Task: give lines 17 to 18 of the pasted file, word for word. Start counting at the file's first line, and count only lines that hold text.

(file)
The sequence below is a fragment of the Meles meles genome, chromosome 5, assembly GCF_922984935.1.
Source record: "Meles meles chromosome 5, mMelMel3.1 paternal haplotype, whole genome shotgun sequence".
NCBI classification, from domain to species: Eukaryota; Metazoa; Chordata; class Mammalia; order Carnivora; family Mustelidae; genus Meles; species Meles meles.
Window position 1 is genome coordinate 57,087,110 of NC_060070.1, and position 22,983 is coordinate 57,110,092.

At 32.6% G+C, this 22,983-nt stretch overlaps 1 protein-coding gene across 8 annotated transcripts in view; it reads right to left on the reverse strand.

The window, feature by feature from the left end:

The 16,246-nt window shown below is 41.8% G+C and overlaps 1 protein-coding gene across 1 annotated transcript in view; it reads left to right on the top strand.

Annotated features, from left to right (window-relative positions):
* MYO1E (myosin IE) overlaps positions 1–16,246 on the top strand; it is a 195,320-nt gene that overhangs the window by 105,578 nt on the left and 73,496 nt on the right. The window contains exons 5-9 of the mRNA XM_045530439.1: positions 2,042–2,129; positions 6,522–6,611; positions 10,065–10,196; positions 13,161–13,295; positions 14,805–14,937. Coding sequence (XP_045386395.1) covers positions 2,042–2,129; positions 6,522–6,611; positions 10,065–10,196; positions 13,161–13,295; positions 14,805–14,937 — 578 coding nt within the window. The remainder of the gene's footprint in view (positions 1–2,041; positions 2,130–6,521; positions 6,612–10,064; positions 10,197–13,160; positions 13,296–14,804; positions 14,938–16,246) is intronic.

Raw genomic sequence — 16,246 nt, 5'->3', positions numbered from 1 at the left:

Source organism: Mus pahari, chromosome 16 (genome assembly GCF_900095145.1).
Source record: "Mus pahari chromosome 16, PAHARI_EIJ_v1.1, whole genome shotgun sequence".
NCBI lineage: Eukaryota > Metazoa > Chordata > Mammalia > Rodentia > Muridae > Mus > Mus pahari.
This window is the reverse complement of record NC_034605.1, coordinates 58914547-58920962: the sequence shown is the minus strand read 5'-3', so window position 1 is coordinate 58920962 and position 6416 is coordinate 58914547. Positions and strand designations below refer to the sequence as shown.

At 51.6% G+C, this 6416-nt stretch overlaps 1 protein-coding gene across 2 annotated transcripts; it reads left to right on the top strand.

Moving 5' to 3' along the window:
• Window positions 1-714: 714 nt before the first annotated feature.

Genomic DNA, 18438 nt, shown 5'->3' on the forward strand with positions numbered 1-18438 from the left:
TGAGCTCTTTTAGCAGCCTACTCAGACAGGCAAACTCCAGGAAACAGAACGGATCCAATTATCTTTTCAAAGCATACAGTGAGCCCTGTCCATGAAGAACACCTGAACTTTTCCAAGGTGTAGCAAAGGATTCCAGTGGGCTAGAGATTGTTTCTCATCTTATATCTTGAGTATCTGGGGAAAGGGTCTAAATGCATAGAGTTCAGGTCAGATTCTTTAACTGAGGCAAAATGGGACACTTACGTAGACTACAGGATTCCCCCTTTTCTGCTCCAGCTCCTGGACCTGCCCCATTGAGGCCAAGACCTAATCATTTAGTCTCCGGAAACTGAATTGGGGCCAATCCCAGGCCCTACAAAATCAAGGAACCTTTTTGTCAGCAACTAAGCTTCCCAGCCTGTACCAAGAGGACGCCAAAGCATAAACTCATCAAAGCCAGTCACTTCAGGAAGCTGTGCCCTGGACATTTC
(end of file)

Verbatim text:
• Window positions 1-714: 714 nt before the first annotated feature.

Genomic DNA, 18438 nt, shown 5'->3' on the forward strand with positions numbered 1-18438 from the left: